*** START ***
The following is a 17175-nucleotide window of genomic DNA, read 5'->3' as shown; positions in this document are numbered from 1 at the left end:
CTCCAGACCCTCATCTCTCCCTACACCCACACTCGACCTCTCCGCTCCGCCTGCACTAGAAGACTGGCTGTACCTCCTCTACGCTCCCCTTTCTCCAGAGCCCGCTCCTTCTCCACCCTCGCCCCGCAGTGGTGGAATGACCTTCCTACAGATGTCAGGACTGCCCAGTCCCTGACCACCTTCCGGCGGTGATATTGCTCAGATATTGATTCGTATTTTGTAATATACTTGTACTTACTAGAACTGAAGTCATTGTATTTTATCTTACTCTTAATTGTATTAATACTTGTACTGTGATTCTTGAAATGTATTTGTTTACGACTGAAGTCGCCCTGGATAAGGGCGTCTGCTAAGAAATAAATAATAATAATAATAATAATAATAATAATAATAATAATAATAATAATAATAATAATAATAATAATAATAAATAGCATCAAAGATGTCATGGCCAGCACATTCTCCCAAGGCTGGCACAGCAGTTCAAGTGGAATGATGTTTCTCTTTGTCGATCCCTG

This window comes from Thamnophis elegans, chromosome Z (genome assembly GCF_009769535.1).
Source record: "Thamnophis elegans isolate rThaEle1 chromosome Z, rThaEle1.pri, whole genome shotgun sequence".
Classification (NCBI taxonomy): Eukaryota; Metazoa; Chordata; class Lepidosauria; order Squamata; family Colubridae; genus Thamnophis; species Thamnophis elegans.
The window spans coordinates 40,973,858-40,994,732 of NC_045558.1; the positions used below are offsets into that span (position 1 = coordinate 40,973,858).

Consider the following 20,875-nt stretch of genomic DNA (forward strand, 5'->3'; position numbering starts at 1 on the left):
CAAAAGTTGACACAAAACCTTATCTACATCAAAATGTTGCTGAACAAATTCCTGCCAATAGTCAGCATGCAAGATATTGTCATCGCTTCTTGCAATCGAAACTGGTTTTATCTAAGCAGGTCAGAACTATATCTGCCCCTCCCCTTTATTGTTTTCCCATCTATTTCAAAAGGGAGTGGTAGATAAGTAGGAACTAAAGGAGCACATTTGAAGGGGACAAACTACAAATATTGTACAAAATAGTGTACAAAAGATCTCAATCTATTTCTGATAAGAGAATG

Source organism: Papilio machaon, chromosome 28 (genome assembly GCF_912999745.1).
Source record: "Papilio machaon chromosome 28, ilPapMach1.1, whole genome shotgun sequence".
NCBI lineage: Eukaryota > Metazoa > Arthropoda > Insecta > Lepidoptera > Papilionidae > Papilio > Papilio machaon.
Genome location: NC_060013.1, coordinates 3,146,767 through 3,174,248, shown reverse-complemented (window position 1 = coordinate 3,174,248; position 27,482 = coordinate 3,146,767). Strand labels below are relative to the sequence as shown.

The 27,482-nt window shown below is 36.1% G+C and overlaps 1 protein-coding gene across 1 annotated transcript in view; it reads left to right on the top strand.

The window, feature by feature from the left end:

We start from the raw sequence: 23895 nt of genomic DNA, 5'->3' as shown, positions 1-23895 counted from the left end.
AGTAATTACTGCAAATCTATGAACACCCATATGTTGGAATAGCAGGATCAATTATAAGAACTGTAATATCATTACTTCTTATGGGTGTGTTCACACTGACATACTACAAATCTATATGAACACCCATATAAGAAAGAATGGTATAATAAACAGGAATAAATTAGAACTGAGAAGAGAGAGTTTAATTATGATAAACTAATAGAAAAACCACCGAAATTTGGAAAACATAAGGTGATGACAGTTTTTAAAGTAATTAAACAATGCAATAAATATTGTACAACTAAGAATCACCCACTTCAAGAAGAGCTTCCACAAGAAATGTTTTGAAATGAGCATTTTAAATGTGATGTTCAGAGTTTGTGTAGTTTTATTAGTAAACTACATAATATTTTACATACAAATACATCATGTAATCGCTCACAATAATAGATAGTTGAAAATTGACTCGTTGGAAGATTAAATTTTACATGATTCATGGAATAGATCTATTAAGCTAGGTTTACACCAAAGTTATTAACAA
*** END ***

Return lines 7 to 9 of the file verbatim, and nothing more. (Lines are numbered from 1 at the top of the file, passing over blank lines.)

Consider the following 20,875-nt stretch of genomic DNA (forward strand, 5'->3'; position numbering starts at 1 on the left):
CAAAAGTTGACACAAAACCTTATCTACATCAAAATGTTGCTGAACAAATTCCTGCCAATAGTCAGCATGCAAGATATTGTCATCGCTTCTTGCAATCGAAACTGGTTTTATCTAAGCAGGTCAGAACTATATCTGCCCCTCCCCTTTATTGTTTTCCCATCTATTTCAAAAGGGAGTGGTAGATAAGTAGGAACTAAAGGAGCACATTTGAAGGGGACAAACTACAAATATTGTACAAAATAGTGTACAAAAGATCTCAATCTATTTCTGATAAGAGAATG

Source organism: Papilio machaon, chromosome 28 (genome assembly GCF_912999745.1).